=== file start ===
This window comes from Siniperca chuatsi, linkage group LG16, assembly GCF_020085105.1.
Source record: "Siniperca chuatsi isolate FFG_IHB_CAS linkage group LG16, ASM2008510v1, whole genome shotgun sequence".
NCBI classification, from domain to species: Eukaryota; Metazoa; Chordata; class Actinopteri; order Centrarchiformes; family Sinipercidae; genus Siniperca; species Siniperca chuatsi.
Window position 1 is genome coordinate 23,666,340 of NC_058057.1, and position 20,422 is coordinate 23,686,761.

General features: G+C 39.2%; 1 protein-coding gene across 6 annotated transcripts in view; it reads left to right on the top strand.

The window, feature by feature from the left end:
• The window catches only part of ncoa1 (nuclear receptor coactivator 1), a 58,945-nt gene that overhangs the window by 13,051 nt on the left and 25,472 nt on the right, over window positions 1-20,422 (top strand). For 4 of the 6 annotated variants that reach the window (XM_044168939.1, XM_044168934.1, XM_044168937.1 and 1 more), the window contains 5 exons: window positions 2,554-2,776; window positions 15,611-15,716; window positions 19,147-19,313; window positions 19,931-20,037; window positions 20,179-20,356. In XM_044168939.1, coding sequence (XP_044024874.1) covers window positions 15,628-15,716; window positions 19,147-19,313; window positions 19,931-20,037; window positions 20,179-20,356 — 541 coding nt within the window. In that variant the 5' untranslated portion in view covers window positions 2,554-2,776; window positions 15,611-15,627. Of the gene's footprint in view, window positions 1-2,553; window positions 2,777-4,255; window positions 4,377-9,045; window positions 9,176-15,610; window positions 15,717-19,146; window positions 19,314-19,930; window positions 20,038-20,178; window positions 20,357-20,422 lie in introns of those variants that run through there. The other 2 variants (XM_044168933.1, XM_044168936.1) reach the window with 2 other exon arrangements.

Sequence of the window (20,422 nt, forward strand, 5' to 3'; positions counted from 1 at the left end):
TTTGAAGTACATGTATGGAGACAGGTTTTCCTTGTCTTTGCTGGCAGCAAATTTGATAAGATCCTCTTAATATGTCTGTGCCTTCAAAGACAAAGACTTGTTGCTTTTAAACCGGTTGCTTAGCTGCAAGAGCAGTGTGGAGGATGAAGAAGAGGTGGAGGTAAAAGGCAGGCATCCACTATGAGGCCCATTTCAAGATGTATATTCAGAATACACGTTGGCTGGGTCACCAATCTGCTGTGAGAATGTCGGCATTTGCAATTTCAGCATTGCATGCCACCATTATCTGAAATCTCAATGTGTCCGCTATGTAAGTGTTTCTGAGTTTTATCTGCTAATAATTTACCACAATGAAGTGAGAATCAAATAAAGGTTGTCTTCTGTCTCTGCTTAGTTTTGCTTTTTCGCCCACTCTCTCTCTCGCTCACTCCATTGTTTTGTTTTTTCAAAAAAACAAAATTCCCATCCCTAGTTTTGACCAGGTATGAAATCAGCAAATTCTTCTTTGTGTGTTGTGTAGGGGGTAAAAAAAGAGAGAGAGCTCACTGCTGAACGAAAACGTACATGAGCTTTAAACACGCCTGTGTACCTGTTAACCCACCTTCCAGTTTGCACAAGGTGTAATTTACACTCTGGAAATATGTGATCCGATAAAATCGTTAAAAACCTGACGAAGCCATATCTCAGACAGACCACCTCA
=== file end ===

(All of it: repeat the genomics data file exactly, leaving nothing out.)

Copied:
This window comes from Siniperca chuatsi, linkage group LG16, assembly GCF_020085105.1.
Source record: "Siniperca chuatsi isolate FFG_IHB_CAS linkage group LG16, ASM2008510v1, whole genome shotgun sequence".
NCBI classification, from domain to species: Eukaryota; Metazoa; Chordata; class Actinopteri; order Centrarchiformes; family Sinipercidae; genus Siniperca; species Siniperca chuatsi.
Window position 1 is genome coordinate 23,666,340 of NC_058057.1, and position 20,422 is coordinate 23,686,761.

General features: G+C 39.2%; 1 protein-coding gene across 6 annotated transcripts in view; it reads left to right on the top strand.

The window, feature by feature from the left end:
• The window catches only part of ncoa1 (nuclear receptor coactivator 1), a 58,945-nt gene that overhangs the window by 13,051 nt on the left and 25,472 nt on the right, over window positions 1-20,422 (top strand). For 4 of the 6 annotated variants that reach the window (XM_044168939.1, XM_044168934.1, XM_044168937.1 and 1 more), the window contains 5 exons: window positions 2,554-2,776; window positions 15,611-15,716; window positions 19,147-19,313; window positions 19,931-20,037; window positions 20,179-20,356. In XM_044168939.1, coding sequence (XP_044024874.1) covers window positions 15,628-15,716; window positions 19,147-19,313; window positions 19,931-20,037; window positions 20,179-20,356 — 541 coding nt within the window. In that variant the 5' untranslated portion in view covers window positions 2,554-2,776; window positions 15,611-15,627. Of the gene's footprint in view, window positions 1-2,553; window positions 2,777-4,255; window positions 4,377-9,045; window positions 9,176-15,610; window positions 15,717-19,146; window positions 19,314-19,930; window positions 20,038-20,178; window positions 20,357-20,422 lie in introns of those variants that run through there. The other 2 variants (XM_044168933.1, XM_044168936.1) reach the window with 2 other exon arrangements.

Sequence of the window (20,422 nt, forward strand, 5' to 3'; positions counted from 1 at the left end):
TTTGAAGTACATGTATGGAGACAGGTTTTCCTTGTCTTTGCTGGCAGCAAATTTGATAAGATCCTCTTAATATGTCTGTGCCTTCAAAGACAAAGACTTGTTGCTTTTAAACCGGTTGCTTAGCTGCAAGAGCAGTGTGGAGGATGAAGAAGAGGTGGAGGTAAAAGGCAGGCATCCACTATGAGGCCCATTTCAAGATGTATATTCAGAATACACGTTGGCTGGGTCACCAATCTGCTGTGAGAATGTCGGCATTTGCAATTTCAGCATTGCATGCCACCATTATCTGAAATCTCAATGTGTCCGCTATGTAAGTGTTTCTGAGTTTTATCTGCTAATAATTTACCACAATGAAGTGAGAATCAAATAAAGGTTGTCTTCTGTCTCTGCTTAGTTTTGCTTTTTCGCCCACTCTCTCTCTCGCTCACTCCATTGTTTTGTTTTTTCAAAAAAACAAAATTCCCATCCCTAGTTTTGACCAGGTATGAAATCAGCAAATTCTTCTTTGTGTGTTGTGTAGGGGGTAAAAAAAGAGAGAGAGCTCACTGCTGAACGAAAACGTACATGAGCTTTAAACACGCCTGTGTACCTGTTAACCCACCTTCCAGTTTGCACAAGGTGTAATTTACACTCTGGAAATATGTGATCCGATAAAATCGTTAAAAACCTGACGAAGCCATATCTCAGACAGACCACCTCA